Most NNWS thus take advantage of the commitment to nonproliferation shown by leader states – most prominently the United States – that are willing to bear burdens in support of nonproliferation policy.  In my experience, while almost all governments pay lip service to the importance of preventing the further spread of nuclear weapons, depressingly few are willing to work hard toward this end when such work is actually demanding.  Instead, they seem to assume that in the end, proliferation is really an American problem and will thus be dealt with, if it can be dealt with at all, by the United States.  If it can’t be dealt with, of course, this is all the more reason not to stick one’s neck out now.  In either case, the result is the same: national inaction and free riding.

Operational passivity by free riders also comes in handy if the costs of compliance enforcement prove high, if actions taken against violators end up producing unintended bad side effects, or if problems arise when action is taken on the basis of faulty information.  In such cases, one can always blame the actor who presumed to take such steps “on its own.”  In short, life is easy for a free rider as long as the big guys do the work and are blamed for any adverse consequences.  (By contrast, of course, regime successes are regime successes: they tend to be claimed as a collective triumph.)

I don’t mean to suggest that anyone would ever expect differently-situated countries to make identical contributions to the public good of nonproliferation compliance enforcement, irrespective of power, wealth, size, and position.  Nevertheless, too few countries seem willing to pull even their modest nonproliferation weight, and it seems clear that the free rider phenomenon is alive and well.

I would imagine that free-riding is to some extent inevitable in any system in which actors retain a measure of operational free will.  It only becomes really problematic when it leads to the under-production – or non-production – of the resource that is consumed.  In the NPT context, this would occur if the behavior of NNWS who benefit from the Treaty regime, but who rely upon “guardians” to do the hard work of actually stopping the spread of nuclear weaponry, led to the failure of leader-state efforts to prevent proliferation.  If production of the public good of nonproliferation compliance enforcement comes to require real work and cooperation by many states, the system can begin to break down unless habits of free riding by the passive, resource-consuming majority can be broken.  The worry, of course, is that this is precisely what is happening today with respect to Iran and the global proliferation of fissile material production.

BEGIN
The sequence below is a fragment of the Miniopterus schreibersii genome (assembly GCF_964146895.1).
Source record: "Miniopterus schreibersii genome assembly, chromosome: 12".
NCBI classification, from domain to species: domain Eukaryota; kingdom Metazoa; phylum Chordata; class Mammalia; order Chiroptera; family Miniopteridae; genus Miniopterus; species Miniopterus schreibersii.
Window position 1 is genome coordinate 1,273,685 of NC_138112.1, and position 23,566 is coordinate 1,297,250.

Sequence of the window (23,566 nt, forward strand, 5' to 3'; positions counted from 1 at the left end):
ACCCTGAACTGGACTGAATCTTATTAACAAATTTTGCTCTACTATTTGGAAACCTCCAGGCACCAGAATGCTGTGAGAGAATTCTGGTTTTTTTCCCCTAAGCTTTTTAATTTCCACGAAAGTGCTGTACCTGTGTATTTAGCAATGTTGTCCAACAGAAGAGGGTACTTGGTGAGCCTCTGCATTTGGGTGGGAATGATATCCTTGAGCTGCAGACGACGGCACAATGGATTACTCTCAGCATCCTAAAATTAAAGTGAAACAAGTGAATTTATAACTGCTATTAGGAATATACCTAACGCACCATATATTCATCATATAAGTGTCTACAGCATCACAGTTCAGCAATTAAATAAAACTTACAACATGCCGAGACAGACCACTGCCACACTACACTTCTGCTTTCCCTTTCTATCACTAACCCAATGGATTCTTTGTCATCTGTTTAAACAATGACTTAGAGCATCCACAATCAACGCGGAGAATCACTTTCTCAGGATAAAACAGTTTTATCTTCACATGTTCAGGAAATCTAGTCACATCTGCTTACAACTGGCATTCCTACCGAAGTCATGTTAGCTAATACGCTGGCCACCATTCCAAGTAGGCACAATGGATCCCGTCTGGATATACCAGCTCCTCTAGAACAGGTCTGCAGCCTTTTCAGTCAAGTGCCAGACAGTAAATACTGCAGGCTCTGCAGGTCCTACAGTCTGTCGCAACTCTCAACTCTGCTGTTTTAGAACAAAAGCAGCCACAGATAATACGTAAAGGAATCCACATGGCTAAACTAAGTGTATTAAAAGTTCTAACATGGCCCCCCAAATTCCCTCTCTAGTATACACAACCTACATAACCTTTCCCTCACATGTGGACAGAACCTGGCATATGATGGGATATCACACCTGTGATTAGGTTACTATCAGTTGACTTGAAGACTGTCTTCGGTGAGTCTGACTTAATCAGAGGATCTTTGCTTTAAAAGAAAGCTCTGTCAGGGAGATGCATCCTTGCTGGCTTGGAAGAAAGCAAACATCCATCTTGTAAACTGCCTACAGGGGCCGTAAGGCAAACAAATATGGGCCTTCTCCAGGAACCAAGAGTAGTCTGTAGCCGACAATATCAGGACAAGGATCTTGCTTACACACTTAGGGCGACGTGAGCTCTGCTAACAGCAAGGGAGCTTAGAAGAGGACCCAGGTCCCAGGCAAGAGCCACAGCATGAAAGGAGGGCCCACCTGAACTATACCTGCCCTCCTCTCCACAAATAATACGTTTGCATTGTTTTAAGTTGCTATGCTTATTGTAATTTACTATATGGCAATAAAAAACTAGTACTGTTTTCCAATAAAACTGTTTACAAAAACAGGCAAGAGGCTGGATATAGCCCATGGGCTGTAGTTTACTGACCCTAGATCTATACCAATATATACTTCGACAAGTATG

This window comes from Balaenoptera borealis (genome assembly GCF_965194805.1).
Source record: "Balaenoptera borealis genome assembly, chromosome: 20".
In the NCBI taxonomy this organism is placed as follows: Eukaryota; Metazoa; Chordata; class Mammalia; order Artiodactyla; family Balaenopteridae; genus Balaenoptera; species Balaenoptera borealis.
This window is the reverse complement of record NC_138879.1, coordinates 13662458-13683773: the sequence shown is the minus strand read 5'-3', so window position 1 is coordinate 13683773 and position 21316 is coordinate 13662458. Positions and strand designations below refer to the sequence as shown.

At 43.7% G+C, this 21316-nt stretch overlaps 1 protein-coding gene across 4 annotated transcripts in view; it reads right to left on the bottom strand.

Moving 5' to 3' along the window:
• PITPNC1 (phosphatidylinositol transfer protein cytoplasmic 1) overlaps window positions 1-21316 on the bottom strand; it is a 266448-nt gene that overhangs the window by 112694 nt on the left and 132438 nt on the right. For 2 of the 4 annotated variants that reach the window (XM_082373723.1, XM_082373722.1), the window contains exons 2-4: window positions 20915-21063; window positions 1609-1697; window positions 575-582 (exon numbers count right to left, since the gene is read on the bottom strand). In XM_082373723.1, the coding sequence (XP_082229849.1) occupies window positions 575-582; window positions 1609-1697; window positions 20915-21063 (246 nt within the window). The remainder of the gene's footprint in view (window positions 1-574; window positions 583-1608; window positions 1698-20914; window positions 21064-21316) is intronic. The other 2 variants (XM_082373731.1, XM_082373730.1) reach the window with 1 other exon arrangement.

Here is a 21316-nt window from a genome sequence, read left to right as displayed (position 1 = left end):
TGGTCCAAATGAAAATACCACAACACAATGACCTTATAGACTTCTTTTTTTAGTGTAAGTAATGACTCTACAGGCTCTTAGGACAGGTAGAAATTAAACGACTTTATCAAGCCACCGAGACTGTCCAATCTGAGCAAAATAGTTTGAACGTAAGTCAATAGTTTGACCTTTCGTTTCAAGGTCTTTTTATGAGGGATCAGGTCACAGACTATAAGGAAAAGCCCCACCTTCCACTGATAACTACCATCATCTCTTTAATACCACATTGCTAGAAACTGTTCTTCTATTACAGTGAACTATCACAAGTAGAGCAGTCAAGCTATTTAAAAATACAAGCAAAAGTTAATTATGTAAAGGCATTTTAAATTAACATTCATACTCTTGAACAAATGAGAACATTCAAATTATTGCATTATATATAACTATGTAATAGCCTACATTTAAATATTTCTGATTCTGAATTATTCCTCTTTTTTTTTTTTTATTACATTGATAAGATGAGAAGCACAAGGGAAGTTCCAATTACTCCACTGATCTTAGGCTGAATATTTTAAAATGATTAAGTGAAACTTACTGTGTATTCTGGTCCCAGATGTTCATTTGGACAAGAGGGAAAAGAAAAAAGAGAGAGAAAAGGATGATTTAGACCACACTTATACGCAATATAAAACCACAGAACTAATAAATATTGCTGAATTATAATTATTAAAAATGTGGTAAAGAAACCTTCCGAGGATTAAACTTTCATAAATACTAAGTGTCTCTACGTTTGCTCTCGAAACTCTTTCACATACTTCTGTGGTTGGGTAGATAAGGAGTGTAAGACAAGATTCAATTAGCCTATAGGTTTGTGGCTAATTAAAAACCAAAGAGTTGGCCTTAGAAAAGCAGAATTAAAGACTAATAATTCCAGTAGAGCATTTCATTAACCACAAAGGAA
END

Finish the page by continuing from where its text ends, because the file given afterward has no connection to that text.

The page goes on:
IV.       Conclusion

This, therefore, is a glimpse into what one might call the NPT bestiary – an exploration of a few issues surrounding the general categories of Treaty guardian, spoiler, and free rider.  (In the interests of brevity, I’ll leave for some other time the material I prepared yesterday on “outliers” and “cheats,” though they’re plenty interesting too.)  All such categorizations, of course, are just heuristics, and they are imperfect ways of understanding all the subtleties of real-life countries’ interactions in the NPT context.  I hope that this account, however, will be useful in helping acquaint you with the wildlife, for all these strange creatures will soon come out to play in New York, beginning on Monday with the start of the Review Conference.  We should understand them as best we can.

-- Christopher Ford